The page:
U.S. Immigration Reform in the State of the Union Address: MPI Resources and Experts
President George W. Bush is expected to return to U.S. immigration policy reform in the State of the Union address February 2, with the divisive issue a likely focal point for his second term. The Migration Policy Institute has the data and expertise to provide reliable information and analysis on the impact of Administration and Congressional immigration policy proposals.
In anticipation of the President's address, the February issue of the Migration Information Source, MPI's online resource, contains several articles and current data on U.S. immigration. The articles are available at www.migrationinformation.org and include:
Feature Story on Immigrants and Language Assimilation
"Virtually all children and grandchildren of immigrants accept the necessity of learning English well," writes noted scholar Richard Alba in his examination of current trends in English-language usage among U.S. immigrants and their descendants.
The Foreign Born from Europe in the United States
As a group, the nearly 5 million European born in the United States are more likely than the overall foreign-born population to be proficient in English, work in higher level occupations, and have higher earnings, and they are less likely to live in poverty. This is the first article in David Dixon's series on the social and economic characteristics of the foreign born in the United States.
Spotlight on College-Educated Foreign Born in the United States
More than a third of the 4.3 million college-educated foreign born have arrived in the United States since 1990. Jeanne Batalova provides an overview of their characteristics, role and performance in the U.S. economy.
An Updated U.S. Country Profile
Kevin Jernegan outlines immigration's impact on social, political, and economic processes in the past and provides insight into how national security and political concerns will affect the country's newest members in the future.
Recent Supreme Court cases, changes in DHS oversight and leadership, and other developments are shaping U.S. immigration policy.
Migration Policy Institute experts regularly provide analysis and context on unfolding events and policy decisions at local, national and global levels. Analysts available for comment include:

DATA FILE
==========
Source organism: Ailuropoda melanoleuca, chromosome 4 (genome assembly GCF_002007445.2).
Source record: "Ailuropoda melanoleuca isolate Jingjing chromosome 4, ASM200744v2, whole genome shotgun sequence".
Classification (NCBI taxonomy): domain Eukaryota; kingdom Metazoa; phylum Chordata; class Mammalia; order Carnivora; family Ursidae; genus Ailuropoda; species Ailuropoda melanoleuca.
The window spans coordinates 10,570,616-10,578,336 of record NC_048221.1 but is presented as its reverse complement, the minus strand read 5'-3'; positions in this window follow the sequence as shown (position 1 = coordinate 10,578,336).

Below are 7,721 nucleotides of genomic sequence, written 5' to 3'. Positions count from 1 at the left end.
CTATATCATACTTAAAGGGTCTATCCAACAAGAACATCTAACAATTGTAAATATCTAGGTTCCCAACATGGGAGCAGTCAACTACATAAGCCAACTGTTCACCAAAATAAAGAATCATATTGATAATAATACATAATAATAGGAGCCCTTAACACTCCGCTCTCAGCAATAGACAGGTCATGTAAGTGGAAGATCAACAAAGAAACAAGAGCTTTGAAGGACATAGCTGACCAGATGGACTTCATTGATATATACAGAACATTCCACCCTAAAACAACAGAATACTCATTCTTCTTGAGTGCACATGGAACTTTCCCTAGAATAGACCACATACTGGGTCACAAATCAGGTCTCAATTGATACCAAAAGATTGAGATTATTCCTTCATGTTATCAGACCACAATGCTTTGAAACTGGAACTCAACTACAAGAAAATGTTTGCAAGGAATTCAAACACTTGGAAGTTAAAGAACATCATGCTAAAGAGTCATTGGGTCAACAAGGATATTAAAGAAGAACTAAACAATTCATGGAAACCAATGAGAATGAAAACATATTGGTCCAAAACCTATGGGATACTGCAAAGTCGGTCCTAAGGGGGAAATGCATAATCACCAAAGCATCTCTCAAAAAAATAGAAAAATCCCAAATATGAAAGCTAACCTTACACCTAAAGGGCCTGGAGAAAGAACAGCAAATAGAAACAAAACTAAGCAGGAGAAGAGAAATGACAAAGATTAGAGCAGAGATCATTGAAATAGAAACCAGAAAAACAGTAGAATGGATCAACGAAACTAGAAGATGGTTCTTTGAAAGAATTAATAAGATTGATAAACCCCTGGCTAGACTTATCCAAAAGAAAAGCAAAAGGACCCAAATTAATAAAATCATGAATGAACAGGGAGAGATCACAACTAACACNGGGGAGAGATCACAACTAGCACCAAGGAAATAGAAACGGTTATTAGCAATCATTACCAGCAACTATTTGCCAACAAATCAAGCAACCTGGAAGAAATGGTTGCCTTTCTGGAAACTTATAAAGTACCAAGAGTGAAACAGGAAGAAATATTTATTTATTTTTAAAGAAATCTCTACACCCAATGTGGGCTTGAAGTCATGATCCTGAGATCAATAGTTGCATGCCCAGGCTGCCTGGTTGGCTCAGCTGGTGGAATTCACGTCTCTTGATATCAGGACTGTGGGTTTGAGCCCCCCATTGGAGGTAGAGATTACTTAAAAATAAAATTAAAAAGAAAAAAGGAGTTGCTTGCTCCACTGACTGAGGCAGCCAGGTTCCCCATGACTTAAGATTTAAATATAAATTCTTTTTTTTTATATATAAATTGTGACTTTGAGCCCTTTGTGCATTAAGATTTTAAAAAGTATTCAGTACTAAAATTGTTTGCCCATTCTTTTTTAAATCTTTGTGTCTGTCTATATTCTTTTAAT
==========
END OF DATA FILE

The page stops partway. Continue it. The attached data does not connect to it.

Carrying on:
Vice President and Director of Studies
Michael Fix's work focuses on immigrant integration, citizenship policy, immigrant children and families, the education of immigrant students, the effect of welfare reform on immigrants, and the impact of immigrants on the U.S. labor force. Mr. Fix, who is an attorney, previously served as a Principal Research Associate at the Urban Institute, where he directed the Immigration Studies Program from 1998 through 2004. Throughout the course of his career, his research has focused on immigrants and integration, regulatory reform, federalism, race, and the measurement of discrimination.
Non-resident Fellow David Martin's work at MPI focuses on the legal aspects of migration management at the national and global levels. He is the Warner-Booker Distinguished Professor of International Law at the University of Virginia, and his research and teaching focus on immigration law, citizenship, refugees and asylum, resettlement, international human rights, immigration services, enforcement of immigration law, and constitutional law. From 1995 to 1998, Mr. Martin served as General Counsel of the Immigration and Naturalization Service. He was involved in drafting the Refugee Act of 1980 through his work at the U.S. Department of State.
Policy Analyst Deborah Meyers is an expert on U.S., Canada, and Mexico border management issues, temporary worker programs, and U.S. immigration policy and process within the Department of Homeland Security. She is the author of MPI's Insight "Does Smarter Lead to Safer: An Assessment of the Border Accords with Canada and Mexico." She was also the principal author of the Chicago Council on Foreign Relations report "Keeping the Promise: Immigration Proposals from the Heartland."
To arrange an interview or for more information, please contact Colleen Coffey in the Communications Department at 202/266-1910 or [email protected].
The Migration Policy Institute is a nonpartisan think tank dedicated to the study of the movement of people worldwide.